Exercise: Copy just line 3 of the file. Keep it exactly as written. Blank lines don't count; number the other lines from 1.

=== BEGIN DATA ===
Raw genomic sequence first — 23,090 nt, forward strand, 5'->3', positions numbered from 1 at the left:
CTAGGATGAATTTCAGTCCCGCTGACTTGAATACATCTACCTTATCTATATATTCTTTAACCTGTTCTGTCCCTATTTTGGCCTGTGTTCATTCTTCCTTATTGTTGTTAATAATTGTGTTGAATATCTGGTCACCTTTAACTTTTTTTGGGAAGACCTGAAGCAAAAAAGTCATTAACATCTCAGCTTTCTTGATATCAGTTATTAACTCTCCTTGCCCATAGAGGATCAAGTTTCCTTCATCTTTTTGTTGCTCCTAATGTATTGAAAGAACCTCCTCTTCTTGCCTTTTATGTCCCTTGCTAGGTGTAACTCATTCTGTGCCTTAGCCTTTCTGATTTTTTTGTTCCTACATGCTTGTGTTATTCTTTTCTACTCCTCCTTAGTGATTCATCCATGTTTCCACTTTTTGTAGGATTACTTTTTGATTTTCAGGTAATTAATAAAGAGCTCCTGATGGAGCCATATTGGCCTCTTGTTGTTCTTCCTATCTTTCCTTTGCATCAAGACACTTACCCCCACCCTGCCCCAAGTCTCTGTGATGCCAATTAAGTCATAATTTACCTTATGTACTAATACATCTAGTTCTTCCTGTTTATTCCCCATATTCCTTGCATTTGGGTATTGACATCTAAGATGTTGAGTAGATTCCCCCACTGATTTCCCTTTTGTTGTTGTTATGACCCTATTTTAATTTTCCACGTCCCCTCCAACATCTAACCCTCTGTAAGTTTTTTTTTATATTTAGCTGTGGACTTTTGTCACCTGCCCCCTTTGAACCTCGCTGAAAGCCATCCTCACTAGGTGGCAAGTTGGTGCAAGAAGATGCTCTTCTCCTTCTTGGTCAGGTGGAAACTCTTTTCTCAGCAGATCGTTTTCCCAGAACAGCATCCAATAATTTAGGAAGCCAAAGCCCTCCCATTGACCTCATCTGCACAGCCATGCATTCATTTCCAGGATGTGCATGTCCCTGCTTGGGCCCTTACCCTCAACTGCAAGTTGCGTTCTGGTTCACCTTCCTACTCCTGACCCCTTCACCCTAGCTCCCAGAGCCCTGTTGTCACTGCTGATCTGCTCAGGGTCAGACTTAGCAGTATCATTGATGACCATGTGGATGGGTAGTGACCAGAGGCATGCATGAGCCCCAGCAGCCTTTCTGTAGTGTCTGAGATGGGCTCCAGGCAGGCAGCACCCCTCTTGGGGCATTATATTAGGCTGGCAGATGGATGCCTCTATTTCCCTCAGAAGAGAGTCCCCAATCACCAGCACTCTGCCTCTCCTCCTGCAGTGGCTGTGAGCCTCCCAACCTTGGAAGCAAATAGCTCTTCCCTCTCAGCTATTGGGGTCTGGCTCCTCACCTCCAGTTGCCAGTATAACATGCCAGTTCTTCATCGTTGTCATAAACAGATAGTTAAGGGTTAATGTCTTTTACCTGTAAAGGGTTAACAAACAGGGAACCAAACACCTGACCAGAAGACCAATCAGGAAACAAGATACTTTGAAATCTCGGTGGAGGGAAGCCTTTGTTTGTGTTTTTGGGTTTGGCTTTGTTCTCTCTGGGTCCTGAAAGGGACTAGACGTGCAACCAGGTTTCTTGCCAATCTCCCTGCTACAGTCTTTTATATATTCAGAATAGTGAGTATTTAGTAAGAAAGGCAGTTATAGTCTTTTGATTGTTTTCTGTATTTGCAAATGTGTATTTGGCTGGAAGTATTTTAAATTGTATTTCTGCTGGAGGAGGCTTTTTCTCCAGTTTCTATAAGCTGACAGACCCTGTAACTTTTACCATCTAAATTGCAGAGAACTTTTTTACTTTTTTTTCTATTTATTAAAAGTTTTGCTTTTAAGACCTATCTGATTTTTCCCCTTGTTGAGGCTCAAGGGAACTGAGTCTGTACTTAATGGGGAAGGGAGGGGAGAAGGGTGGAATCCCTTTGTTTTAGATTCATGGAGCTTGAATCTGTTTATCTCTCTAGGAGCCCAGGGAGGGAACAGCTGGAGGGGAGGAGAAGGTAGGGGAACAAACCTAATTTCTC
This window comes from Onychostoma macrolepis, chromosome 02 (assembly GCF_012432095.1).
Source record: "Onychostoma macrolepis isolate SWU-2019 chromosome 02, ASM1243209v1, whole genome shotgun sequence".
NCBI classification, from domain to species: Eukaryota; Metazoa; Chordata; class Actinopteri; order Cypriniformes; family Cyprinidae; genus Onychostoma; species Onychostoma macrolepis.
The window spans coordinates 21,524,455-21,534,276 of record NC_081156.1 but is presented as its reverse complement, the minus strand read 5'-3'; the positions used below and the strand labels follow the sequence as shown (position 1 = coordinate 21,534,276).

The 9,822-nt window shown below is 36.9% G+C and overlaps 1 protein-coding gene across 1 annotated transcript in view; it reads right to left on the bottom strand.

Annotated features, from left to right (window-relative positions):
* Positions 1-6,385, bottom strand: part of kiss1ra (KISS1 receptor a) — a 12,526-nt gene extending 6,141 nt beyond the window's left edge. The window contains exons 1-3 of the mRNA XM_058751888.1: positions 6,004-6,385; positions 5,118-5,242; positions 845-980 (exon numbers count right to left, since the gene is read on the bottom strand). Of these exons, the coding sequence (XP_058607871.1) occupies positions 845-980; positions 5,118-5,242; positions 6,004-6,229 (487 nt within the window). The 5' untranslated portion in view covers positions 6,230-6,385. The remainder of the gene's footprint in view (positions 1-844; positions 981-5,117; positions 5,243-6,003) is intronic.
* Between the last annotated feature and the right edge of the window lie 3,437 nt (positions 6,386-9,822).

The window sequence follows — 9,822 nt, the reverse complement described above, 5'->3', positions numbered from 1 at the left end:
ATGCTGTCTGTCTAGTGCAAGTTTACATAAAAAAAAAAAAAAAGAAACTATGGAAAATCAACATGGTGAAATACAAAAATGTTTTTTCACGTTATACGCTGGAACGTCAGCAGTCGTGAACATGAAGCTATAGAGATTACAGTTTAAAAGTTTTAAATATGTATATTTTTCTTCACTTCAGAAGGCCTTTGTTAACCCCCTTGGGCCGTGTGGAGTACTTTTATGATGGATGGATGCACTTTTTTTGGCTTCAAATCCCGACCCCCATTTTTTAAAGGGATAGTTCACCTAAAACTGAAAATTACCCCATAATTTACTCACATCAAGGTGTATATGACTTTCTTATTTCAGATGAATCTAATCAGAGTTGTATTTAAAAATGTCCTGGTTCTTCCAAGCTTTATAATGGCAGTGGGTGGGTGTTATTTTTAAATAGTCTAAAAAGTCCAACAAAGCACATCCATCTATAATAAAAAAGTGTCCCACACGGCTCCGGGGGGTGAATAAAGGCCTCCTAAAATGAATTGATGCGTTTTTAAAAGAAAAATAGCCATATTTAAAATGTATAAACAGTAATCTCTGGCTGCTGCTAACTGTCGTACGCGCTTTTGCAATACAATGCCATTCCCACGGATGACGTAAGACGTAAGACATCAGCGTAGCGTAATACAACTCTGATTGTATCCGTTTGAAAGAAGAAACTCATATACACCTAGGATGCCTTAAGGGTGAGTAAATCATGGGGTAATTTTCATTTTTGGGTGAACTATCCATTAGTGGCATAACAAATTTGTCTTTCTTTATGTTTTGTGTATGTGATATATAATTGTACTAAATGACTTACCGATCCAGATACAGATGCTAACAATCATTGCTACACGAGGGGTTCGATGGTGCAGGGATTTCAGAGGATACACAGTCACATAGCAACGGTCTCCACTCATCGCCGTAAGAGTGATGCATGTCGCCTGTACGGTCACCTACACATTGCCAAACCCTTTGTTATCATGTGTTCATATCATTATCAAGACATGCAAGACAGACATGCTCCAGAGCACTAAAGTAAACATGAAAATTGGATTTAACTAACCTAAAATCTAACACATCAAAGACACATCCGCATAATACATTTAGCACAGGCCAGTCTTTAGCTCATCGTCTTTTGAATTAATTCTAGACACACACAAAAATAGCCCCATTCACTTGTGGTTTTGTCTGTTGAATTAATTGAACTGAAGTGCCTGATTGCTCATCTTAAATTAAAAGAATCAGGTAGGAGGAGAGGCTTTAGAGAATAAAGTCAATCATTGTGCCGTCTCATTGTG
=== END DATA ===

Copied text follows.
This window comes from Onychostoma macrolepis, chromosome 02 (assembly GCF_012432095.1).